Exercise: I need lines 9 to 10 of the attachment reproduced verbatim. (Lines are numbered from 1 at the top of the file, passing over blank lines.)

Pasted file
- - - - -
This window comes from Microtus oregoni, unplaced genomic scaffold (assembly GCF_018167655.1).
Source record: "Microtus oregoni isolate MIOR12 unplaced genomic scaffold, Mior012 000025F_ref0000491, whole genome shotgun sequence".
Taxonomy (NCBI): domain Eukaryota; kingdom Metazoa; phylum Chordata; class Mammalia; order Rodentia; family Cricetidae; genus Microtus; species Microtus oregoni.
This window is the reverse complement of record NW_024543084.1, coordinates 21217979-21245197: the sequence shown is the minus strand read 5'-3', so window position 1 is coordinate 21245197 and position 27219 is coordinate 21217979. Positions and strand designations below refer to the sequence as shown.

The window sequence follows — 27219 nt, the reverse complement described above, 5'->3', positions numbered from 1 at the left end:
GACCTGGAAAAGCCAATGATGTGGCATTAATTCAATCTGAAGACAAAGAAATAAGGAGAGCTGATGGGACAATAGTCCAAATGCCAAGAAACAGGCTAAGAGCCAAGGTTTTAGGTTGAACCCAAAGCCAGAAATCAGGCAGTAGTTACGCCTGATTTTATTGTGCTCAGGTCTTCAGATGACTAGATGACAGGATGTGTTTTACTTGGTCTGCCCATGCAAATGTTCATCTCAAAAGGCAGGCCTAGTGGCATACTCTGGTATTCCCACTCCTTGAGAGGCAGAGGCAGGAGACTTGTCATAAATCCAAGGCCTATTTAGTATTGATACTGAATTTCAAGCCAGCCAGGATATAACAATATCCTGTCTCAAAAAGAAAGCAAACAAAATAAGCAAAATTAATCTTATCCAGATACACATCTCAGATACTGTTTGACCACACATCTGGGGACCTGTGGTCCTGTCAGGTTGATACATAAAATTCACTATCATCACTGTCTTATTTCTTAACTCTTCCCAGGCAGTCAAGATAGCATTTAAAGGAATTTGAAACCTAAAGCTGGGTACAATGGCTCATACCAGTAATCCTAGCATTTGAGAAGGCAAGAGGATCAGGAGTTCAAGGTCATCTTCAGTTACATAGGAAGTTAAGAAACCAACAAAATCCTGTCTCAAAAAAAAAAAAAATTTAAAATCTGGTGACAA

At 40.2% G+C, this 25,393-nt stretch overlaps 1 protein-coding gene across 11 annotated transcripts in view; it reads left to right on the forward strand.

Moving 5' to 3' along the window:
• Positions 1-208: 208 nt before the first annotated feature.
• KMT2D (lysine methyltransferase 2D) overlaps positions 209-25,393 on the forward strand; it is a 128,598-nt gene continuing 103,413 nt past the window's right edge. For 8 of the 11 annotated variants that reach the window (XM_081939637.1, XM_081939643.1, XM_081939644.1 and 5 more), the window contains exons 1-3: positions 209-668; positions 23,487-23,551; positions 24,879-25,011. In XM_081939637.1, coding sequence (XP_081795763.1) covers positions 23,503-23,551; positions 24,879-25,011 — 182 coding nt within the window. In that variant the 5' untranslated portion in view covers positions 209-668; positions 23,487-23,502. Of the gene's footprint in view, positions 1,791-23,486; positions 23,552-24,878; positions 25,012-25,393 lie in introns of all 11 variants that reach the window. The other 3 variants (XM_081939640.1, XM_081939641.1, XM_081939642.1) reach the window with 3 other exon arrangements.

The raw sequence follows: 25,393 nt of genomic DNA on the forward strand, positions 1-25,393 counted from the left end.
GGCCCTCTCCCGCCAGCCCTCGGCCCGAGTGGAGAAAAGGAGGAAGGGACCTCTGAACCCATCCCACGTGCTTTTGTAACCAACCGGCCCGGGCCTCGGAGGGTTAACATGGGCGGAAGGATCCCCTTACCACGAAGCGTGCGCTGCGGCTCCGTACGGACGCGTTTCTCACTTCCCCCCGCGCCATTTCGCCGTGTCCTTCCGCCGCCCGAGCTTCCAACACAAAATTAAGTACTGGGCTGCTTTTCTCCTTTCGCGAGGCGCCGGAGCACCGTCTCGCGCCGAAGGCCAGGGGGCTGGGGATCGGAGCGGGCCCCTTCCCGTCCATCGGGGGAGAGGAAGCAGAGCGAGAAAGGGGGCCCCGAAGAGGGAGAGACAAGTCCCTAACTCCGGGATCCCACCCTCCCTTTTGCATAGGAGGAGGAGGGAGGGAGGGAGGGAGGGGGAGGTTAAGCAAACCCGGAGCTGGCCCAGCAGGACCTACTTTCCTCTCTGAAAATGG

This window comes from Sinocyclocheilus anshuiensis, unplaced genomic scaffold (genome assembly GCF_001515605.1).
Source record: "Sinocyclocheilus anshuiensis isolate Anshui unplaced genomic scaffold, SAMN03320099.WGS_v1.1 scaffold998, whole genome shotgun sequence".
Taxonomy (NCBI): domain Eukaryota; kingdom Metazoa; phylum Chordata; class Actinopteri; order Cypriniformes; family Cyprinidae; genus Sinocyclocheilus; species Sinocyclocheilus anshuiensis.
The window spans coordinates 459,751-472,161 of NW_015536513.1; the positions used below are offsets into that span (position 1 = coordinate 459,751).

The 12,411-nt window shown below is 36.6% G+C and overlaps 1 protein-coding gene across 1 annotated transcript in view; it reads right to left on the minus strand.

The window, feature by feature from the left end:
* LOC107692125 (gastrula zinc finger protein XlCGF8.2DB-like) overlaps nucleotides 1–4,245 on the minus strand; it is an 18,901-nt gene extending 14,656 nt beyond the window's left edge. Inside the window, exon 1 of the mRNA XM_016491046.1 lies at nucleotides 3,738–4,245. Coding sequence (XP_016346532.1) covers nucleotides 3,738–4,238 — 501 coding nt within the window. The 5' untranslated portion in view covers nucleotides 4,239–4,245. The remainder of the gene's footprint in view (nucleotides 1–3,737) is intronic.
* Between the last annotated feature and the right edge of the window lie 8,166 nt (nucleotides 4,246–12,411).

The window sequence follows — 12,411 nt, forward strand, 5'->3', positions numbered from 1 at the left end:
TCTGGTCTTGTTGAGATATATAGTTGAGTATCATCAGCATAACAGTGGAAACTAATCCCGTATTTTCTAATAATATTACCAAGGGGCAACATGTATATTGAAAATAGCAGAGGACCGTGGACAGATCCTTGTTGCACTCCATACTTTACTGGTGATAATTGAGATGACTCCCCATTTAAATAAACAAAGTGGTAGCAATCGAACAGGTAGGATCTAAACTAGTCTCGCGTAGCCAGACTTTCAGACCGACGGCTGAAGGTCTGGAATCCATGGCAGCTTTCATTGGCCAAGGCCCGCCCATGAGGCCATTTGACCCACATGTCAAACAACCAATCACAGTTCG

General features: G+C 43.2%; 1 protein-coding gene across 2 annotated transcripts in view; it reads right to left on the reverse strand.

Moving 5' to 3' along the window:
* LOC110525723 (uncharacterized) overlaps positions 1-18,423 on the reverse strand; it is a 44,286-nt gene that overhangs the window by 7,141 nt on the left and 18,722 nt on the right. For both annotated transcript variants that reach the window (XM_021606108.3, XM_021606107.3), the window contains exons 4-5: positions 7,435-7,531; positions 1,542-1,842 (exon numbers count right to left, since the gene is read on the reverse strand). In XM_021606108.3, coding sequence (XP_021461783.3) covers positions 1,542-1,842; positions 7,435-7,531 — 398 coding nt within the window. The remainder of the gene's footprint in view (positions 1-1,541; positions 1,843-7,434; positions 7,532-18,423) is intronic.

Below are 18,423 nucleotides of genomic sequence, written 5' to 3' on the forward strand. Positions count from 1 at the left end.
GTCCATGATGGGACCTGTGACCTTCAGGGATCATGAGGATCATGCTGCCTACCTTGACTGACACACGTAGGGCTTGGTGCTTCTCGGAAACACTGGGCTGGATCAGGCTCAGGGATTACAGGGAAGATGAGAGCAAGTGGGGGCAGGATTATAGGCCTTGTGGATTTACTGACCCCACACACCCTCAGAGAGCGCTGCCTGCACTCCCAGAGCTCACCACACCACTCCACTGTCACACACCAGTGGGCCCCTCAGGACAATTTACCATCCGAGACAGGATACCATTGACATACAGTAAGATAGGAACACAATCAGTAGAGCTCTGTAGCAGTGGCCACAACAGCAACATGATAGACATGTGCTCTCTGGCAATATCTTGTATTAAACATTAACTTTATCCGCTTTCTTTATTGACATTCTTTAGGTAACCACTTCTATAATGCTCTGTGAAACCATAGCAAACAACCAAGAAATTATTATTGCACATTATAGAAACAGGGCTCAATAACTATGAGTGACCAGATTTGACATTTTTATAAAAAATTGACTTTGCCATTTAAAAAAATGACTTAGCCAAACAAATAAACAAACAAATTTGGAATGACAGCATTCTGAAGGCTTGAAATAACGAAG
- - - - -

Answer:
• Positions 1-208: 208 nt before the first annotated feature.
• KMT2D (lysine methyltransferase 2D) overlaps positions 209-25,393 on the forward strand; it is a 128,598-nt gene continuing 103,413 nt past the window's right edge. For 8 of the 11 annotated variants that reach the window (XM_081939637.1, XM_081939643.1, XM_081939644.1 and 5 more), the window contains exons 1-3: positions 209-668; positions 23,487-23,551; positions 24,879-25,011. In XM_081939637.1, coding sequence (XP_081795763.1) covers positions 23,503-23,551; positions 24,879-25,011 — 182 coding nt within the window. In that variant the 5' untranslated portion in view covers positions 209-668; positions 23,487-23,502. Of the gene's footprint in view, positions 1,791-23,486; positions 23,552-24,878; positions 25,012-25,393 lie in introns of all 11 variants that reach the window. The other 3 variants (XM_081939640.1, XM_081939641.1, XM_081939642.1) reach the window with 3 other exon arrangements.